Most English versions of the Bible consistently translate the Hebrew word “shekar” as “strong drink.” “Shekar” literally means “drink.” It is used 23 times in the Old Testament. The vast majority of the times when it is used in the Old Testament are in contexts where its use is condemned (ex. Lev. 10:9-11; Num. 6:2-4; Judg. 13:3-5; Prov. 20:1; Isa. 5:11). Incidentally, our English word “sugar” is derived from it.
Shekar is a sweet beverage produced primarily from palm or dates. It may include beverages made from grains, fruits or honeycombs. It is an unfermented beverage while it remains sweet. As the sugar in “shekar” breaks down into alcohol, it becomes bitter. It is the bitter “shekar” that is an intoxicating beverage. Perhaps this is the reason Isaiah alludes to the wicked as those “Who put bitter for sweet, and sweet for bitter” (Isa.5:20).
Isaiah gives us another passage that defines this word. In Isaiah 24:9, it simply states, “Strong drink is bitter to those who drink it.” As translated into English, this statement sounds rhetorical. In Old Testament times, intoxicating beverages were all bitter. However, “shekar” which is translated into the words “strong drink” is not always bitter. In fact, it is quite the opposite. “Shekar” is known as a sweet beverage unless it is allowed to spoil and become fermented. Leon Fields in his book, Oinos: A Discussion of the Bible-Wine Question (1883), “correctly observes that “the contrast between ‘sweet’ and ‘bitter’ in Isaiah 24:9 (literally, ‘bitter shall be the sweet drink – shekar – to them that drink it,’) shows that shekar was valued on account of its sweetness, a quality which decreases in proportion to the amount of alcohol present. The fact that it was commanded to be consumed ‘before the Lord’ (Deut. 24:26), and to be offered in sacrifice (Num. 28:7), indicates that it included unfermented forms of fruit juice.”[i]
“Shekar” does not inherently mean strong or intoxicating. The word “strong” is an added word imposed by the translators. It can only be assumed that the original English translators must have incorrectly thought that since “shekar” is so frequently found in a context where it is condemned, that it must always be intoxicating and therefore “strong.” In some of the more recent versions of the Bible the word “strong” has been replaced with the word “similar.” The New King James Version of the Bible is one such translation to make this correction.
Those who defend the moderate use of alcohol like to point out Deuteronomy 14:26 as a divine sanction for the use of alcohol. In this passage, a special ordinance for the use of “strong drink” (KJV) is allowed when the journey to the annual harvest feast is logistically preventative. The spurious position relies upon the premise that no error was made in translation. If this premise be true, then the ordinance would allow a distant traveler to the feast to drink alcoholic beverages from the Lord’s tithe. Yet, those in close proximity to the feast must drink new wine (Deut. 14:23).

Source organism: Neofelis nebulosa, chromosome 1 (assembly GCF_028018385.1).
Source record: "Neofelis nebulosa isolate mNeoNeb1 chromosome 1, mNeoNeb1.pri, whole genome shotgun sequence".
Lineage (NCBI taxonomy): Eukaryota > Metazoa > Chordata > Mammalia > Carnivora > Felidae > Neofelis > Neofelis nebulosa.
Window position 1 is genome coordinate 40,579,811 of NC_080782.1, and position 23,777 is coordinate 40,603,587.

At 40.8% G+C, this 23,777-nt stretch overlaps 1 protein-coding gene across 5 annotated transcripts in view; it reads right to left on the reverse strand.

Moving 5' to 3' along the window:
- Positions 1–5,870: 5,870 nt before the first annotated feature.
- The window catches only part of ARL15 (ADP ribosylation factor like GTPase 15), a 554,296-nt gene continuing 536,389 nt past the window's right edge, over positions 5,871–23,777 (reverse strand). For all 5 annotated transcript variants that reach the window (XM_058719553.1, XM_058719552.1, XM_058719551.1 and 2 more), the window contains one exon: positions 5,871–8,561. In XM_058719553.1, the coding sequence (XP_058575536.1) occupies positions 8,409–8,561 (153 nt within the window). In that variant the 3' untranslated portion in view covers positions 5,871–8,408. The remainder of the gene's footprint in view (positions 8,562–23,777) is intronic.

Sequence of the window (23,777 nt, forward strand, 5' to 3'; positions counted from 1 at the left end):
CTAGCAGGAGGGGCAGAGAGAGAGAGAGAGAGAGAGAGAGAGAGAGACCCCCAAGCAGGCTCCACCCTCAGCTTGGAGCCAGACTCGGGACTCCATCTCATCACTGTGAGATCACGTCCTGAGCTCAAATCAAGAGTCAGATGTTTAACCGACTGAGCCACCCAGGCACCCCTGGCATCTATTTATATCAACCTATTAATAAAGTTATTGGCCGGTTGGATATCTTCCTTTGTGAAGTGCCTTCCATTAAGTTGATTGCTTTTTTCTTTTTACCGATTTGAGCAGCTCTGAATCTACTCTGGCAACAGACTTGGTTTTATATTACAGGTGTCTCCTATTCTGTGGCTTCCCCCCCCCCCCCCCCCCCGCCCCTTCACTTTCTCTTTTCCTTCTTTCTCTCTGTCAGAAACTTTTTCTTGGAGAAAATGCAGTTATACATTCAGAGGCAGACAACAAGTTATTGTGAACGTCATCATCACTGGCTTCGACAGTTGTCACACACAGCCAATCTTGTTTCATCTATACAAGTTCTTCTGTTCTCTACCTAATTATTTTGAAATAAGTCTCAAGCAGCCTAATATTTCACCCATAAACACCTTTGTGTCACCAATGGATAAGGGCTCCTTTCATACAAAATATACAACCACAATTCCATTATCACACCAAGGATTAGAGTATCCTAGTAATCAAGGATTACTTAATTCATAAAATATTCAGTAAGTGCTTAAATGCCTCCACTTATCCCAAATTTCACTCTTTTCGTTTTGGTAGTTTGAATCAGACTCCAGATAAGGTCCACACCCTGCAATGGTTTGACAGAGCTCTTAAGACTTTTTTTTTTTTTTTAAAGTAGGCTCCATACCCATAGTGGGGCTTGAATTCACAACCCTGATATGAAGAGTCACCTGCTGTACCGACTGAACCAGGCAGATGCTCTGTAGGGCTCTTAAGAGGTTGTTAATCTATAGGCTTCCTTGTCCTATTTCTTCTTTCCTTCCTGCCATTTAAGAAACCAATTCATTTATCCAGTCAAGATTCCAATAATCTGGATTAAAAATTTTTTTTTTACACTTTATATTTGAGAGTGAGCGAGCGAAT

A proper understanding of the harvest feast would prevent such an erroneous understanding of the ordinance. The context of Deuteronomy 14:3-21 calls for God’s people to abstain from anything unclean. Those instructions are immediately followed by the instructions for the harvest feast. Sacrifices such as those prepared and consumed during the harvest feast could not contain leaven (Lev. 2:11; Deut. 12:5-7). Fermented wine was leavened and considered unclean (Lev. 10:9-10). In order to allow the distant traveler to drink alcohol at the feast, it would have to be an exception to God’s laws. Yet, no exception is necessary when we understand new wine (tirosh) or similar drink (shekar) is being specified.
Another passage that is called into question is Proverbs 31:6-7. It states, “Give strong drink to him who is perishing, and wine to those who are bitter of heart. Let him drink and forget his poverty, and remember his misery no more.” This passage sounds like approval to drink alcohol for the purpose of burying one’s problems.
In context, this advice is given to a young king that is being admonished by his mother not to drink intoxicating beverages because it impairs thinking and results in injustice (Prov. 31:1-5; Isa. 5:22-23). The mother affirms that alcohol is not for responsible people. In contrast, the mother asserts that alcohol is for the irresponsible. It is for people who find the remedy to their problems at the bottom of a bottle rather than seeking justice. Sarcastically, she is saying alcohol is only fit for those who relish in their misery. This is not a passage that condones alcohol but one that condemns it.
By Steve A. Hamilton
[i] Samuele Bacchiocchi, Wine in the Bible, (Michigan, 2004) p. 229.